Albert P.

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What is a "day in the life of a software engineer" typically like?

I'm a second year computer science major in college, and I'm curious as to what a typical day of a software engineer is like. Do you usually work by yourself coding for 8 hours a day, or are you working together with other engineers to program something? #computer-science #computer-software #engineering #software-engineering #software-development

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Your typical day involves some amount of research and write some technical requirements for your project. Some amount of meetings with your co-workers, supervisors etc. Some amount of programming or writing unit tests especially if you are an engineer. Fix bugs and design new applications. Usually there are some are some fast and slow days. Few days you might be working more than 8 hours and some days you will be likely less than 8 hours. But it all depends on people to people. Most of the tech companies do not mandate a strict working schedule. But do expect that there might be some times where you might end up working on weekends as well. :) Some companies also have some game rooms with some ping pong tables, pool tables, foosball tables. If you have some fun team members or like playing any of these games you might have some fun time as well.

Last updated Feb 09 '17 at 03:19

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Hi Albert!

One of the best things that you can do is to talk to the alumni relations director at your school and arrange to meet and visit and talk to graduates of your major so that you can see what they are doing, how they got there, and how you feel about it. Computer Science majors work in such a wide variety of situations, and the only way you can really see and feel what it is like to do what they are doing, is visit them. Selecting an appropriate major and application of that major is like buying a pair of shoes. They may look great, but you need to try them on and walk in them for a while to see the proper level of fit and comfort.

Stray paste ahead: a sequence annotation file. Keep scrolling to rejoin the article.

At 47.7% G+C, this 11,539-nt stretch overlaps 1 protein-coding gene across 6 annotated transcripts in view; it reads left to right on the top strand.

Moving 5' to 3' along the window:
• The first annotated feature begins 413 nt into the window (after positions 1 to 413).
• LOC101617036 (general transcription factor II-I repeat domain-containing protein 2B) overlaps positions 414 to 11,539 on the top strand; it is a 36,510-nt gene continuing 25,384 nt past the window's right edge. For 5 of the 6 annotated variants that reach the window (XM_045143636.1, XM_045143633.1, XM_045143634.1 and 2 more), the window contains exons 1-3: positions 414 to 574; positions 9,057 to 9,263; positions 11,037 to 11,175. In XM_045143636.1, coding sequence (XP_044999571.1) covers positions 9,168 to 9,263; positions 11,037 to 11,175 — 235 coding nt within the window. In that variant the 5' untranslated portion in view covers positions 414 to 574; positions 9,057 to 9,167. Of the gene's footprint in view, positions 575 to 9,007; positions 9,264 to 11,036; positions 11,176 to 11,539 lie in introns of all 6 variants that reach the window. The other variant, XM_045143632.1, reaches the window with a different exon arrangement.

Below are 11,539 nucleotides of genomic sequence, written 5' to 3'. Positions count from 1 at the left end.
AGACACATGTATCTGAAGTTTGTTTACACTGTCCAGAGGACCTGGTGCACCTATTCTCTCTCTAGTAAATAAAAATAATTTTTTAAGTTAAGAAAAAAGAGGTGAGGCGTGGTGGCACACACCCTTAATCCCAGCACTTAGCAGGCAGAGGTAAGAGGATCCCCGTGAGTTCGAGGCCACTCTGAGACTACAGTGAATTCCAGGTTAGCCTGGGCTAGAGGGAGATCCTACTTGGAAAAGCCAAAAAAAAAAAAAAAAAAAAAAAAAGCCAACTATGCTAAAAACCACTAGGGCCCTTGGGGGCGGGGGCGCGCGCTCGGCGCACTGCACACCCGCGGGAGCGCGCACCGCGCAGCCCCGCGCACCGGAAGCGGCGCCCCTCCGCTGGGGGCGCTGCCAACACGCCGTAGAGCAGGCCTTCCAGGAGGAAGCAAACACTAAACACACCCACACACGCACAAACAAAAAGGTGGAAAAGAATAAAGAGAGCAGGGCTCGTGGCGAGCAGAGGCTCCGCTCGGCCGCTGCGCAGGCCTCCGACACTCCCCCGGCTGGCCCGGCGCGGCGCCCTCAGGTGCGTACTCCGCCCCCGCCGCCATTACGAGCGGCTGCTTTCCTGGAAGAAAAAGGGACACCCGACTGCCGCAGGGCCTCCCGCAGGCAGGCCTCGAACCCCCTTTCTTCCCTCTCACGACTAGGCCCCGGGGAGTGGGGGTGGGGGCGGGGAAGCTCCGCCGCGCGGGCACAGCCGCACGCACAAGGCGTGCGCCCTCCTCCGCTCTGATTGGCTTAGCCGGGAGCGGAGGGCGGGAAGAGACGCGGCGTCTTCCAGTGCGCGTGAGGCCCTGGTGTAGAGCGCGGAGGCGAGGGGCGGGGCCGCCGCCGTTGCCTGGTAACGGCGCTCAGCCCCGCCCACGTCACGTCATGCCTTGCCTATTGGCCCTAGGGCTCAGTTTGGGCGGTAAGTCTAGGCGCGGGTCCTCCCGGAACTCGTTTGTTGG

Also, another very good way to see what they do is to participate in intern and coop programs to get a personal interaction with people in the field. Here is a site for locating internships: http://www.fastweb.com/

Another good way to get exposure is to locate professional organizations to which people in your major area of interest belong, so that you can mix and mingle and learn more. Many such professional organizations have student campus units. These organizations are very open to student inquiries and participation. Talk to your favorite professors, or your academic adviser, or the reference librarian at your local library to locate such organizations.

What I have described above is networking. This is a way that you can get to know people who will be very helpful in the application of your major area of interest. 80% of people who find jobs find them through such networking, and many of them are never posted. Here are some tips on networking: http://www.wikihow.com/Network https://www.themuse.com/advice/nonawkward-ways-to-start-and-end-networking-conversations

Best of luck! Please keep me posted. I would like to follow your progress!

Last updated Dec 23 '16 at 08:50

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